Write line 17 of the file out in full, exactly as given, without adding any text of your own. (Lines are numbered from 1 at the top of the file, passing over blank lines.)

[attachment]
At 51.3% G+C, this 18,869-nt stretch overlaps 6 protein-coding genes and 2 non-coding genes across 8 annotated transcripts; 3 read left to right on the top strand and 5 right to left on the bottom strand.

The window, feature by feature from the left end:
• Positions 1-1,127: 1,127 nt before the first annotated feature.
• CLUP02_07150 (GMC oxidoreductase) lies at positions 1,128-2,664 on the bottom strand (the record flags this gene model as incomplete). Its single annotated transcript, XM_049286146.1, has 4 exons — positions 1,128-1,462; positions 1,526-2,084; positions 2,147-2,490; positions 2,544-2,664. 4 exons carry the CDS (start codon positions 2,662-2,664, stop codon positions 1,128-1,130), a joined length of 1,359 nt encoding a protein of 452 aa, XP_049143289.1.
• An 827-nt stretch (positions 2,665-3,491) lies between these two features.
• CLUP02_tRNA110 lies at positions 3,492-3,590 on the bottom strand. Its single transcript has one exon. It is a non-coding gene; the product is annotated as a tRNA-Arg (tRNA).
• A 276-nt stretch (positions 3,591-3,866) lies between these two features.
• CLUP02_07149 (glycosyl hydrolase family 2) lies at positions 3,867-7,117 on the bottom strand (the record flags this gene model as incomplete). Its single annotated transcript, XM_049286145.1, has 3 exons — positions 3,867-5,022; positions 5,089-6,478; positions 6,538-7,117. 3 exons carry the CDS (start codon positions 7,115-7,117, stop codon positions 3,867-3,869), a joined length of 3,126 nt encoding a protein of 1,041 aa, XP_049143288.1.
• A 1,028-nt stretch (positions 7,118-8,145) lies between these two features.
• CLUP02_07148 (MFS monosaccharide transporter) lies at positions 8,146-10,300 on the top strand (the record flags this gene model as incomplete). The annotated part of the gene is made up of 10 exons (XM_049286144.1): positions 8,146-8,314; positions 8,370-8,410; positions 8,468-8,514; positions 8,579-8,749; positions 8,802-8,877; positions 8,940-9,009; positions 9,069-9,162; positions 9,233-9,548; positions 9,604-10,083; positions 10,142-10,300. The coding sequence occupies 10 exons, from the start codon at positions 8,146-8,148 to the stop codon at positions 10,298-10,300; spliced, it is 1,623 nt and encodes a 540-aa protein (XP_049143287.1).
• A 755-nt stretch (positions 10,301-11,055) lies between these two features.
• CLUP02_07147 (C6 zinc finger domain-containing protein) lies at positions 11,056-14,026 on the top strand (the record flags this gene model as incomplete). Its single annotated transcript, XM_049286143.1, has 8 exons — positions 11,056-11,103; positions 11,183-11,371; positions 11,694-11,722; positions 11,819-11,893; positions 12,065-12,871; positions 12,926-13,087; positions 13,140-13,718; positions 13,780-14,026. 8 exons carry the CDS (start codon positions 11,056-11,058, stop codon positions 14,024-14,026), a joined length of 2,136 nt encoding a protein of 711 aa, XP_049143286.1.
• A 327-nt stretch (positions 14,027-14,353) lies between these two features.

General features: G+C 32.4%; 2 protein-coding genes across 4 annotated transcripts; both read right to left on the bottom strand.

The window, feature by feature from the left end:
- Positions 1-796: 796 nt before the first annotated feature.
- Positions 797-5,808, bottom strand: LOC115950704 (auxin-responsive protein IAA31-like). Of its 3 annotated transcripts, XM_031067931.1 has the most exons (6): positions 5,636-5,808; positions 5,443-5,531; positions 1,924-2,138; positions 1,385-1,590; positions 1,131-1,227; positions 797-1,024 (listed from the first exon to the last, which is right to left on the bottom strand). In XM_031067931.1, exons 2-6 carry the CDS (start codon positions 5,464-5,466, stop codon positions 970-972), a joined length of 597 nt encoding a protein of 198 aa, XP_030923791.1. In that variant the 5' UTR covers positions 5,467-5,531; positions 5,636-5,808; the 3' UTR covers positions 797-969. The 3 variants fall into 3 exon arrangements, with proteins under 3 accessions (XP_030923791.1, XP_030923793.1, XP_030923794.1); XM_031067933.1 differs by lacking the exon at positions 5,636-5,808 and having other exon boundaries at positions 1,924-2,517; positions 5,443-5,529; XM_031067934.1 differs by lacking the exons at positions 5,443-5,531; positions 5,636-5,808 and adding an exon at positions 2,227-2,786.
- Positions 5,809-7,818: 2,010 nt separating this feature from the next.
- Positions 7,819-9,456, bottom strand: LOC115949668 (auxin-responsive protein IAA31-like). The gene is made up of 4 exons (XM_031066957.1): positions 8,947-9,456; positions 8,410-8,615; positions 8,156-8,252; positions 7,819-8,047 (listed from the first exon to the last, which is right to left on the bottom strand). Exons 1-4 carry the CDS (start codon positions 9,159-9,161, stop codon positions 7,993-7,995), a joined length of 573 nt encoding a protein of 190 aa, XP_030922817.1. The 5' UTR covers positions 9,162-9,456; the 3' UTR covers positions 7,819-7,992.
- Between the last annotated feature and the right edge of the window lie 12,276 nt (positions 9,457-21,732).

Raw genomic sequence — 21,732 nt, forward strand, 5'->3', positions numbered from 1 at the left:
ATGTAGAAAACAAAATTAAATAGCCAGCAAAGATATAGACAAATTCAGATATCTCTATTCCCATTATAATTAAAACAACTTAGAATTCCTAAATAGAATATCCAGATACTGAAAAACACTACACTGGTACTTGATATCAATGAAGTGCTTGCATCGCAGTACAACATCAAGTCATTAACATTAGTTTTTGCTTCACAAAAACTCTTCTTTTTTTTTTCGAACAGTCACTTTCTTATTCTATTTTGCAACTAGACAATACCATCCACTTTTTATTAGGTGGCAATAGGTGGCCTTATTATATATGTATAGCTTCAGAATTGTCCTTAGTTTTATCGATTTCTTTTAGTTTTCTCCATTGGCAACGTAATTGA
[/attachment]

- Positions 797-5,808, bottom strand: LOC115950704 (auxin-responsive protein IAA31-like). Of its 3 annotated transcripts, XM_031067931.1 has the most exons (6): positions 5,636-5,808; positions 5,443-5,531; positions 1,924-2,138; positions 1,385-1,590; positions 1,131-1,227; positions 797-1,024 (listed from the first exon to the last, which is right to left on the bottom strand). In XM_031067931.1, exons 2-6 carry the CDS (start codon positions 5,464-5,466, stop codon positions 970-972), a joined length of 597 nt encoding a protein of 198 aa, XP_030923791.1. In that variant the 5' UTR covers positions 5,467-5,531; positions 5,636-5,808; the 3' UTR covers positions 797-969. The 3 variants fall into 3 exon arrangements, with proteins under 3 accessions (XP_030923791.1, XP_030923793.1, XP_030923794.1); XM_031067933.1 differs by lacking the exon at positions 5,636-5,808 and having other exon boundaries at positions 1,924-2,517; positions 5,443-5,529; XM_031067934.1 differs by lacking the exons at positions 5,443-5,531; positions 5,636-5,808 and adding an exon at positions 2,227-2,786.